The Omicron variant of the virus that causes COVID-19 has been detected in Hawai‘i, according to the state Department of Health Laboratories Division.
“This isn’t reason for panic, but it is reason for concern,” said Health Director Dr. Elizabeth Char. “It’s a reminder the pandemic is ongoing. We need to protect ourselves by getting vaccinated, wearing masks, distancing as best we can and avoiding large crowds.”
On Monday, Diagnostic Laboratory Services Inc. identified a specimen with a molecular clue indicating it might be Omicron. The State Laboratories Division performed expedited whole genome sequencing and determined Thursday, Dec. 2, that the specimen is the Omicron variant.
The COVID-19 positive individual is an O‘ahu resident with moderate symptoms who was previously infected with COVID-19 but was never vaccinated.
This is a case of community spread. The individual has no history of travel.
“Throughout the pandemic, DOH’s state lab has been a leader in conducting COVID-19 genomic sequencing, which is how the Omicron variant was identified,” said State Epidemiologist Dr. Sarah Kemble. “Our surveillance system is working. This announcement serves as a reminder to be extremely careful to protect ourselves and our loved ones, especially during the holiday season.”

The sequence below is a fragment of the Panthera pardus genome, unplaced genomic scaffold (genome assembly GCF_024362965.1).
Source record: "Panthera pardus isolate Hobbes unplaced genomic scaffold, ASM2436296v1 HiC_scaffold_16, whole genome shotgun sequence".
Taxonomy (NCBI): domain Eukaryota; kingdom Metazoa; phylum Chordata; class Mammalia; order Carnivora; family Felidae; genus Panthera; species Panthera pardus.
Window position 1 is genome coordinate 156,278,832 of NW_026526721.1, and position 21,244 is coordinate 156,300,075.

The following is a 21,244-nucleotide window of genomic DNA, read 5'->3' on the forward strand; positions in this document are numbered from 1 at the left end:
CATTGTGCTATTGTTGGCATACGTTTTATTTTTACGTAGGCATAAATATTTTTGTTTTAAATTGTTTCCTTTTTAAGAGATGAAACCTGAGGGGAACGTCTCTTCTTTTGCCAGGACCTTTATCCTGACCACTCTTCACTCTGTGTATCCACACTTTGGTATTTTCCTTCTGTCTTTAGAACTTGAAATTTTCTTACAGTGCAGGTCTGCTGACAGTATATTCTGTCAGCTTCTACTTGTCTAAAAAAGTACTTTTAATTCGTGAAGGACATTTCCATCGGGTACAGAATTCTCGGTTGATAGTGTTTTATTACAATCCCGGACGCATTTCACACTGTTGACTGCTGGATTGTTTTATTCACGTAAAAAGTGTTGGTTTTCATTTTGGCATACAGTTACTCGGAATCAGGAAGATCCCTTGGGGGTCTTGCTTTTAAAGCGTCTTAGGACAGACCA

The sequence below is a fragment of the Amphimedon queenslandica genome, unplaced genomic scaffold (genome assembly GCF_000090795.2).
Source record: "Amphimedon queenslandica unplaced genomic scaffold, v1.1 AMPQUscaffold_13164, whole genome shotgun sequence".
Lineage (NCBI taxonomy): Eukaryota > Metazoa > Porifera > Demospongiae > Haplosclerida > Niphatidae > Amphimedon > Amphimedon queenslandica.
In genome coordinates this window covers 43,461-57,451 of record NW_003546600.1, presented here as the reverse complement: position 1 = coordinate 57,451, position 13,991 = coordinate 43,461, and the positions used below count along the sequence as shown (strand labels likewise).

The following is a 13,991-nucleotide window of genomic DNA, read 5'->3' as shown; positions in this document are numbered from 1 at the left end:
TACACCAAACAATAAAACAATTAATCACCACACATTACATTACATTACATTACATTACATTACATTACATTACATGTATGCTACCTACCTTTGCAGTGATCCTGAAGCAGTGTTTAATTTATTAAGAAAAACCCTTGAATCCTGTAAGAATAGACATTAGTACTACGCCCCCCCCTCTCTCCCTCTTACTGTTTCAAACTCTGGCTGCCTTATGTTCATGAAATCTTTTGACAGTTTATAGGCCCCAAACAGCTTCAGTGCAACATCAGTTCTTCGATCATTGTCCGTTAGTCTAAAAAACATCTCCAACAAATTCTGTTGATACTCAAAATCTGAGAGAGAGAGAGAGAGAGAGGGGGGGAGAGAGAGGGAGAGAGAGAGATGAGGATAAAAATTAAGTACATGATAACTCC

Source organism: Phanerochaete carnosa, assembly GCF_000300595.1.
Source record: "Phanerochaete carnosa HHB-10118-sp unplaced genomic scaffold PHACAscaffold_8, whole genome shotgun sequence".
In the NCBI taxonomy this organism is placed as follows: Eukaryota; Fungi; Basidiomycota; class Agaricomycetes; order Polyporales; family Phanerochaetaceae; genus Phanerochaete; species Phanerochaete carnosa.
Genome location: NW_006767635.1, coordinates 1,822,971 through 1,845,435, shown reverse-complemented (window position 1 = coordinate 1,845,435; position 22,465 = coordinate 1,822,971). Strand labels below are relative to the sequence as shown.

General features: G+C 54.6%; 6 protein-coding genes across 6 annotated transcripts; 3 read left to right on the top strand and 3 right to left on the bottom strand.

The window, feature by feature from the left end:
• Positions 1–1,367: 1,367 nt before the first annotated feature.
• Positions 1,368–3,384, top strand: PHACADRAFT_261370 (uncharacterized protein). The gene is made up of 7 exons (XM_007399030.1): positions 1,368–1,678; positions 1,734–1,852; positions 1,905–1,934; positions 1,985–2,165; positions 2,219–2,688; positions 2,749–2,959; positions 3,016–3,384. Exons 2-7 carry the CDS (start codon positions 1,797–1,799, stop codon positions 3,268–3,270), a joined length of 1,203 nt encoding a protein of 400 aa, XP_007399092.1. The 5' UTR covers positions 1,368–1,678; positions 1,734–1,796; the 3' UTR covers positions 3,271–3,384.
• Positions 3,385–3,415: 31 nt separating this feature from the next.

The Omicron variant has been detected in at least 23 countries and at least two other states.
“Diagnostic Laboratory Services Inc. has worked closely with the Department of Health since the beginning of the pandemic,” said Dr. Chris Whelen, vice president and technical director for microbiology and molecular diagnostics. “When we detected the spike gene drop-out, which is a molecular clue that the virus might be the Omicron variant, we immediately reported it to DOH State Laboratories and sent them the sample for sequencing.”
Anyone contacted by a case investigator from DOH is asked to cooperate in an effort to slow the transmission of COVID-19. Anyone with symptoms is asked to get tested and avoid other people.
Unvaccinated people who come in close contact with COVID-19 positive individuals are advised to get tested.
Information about free testing and vaccines is available online by clicking here.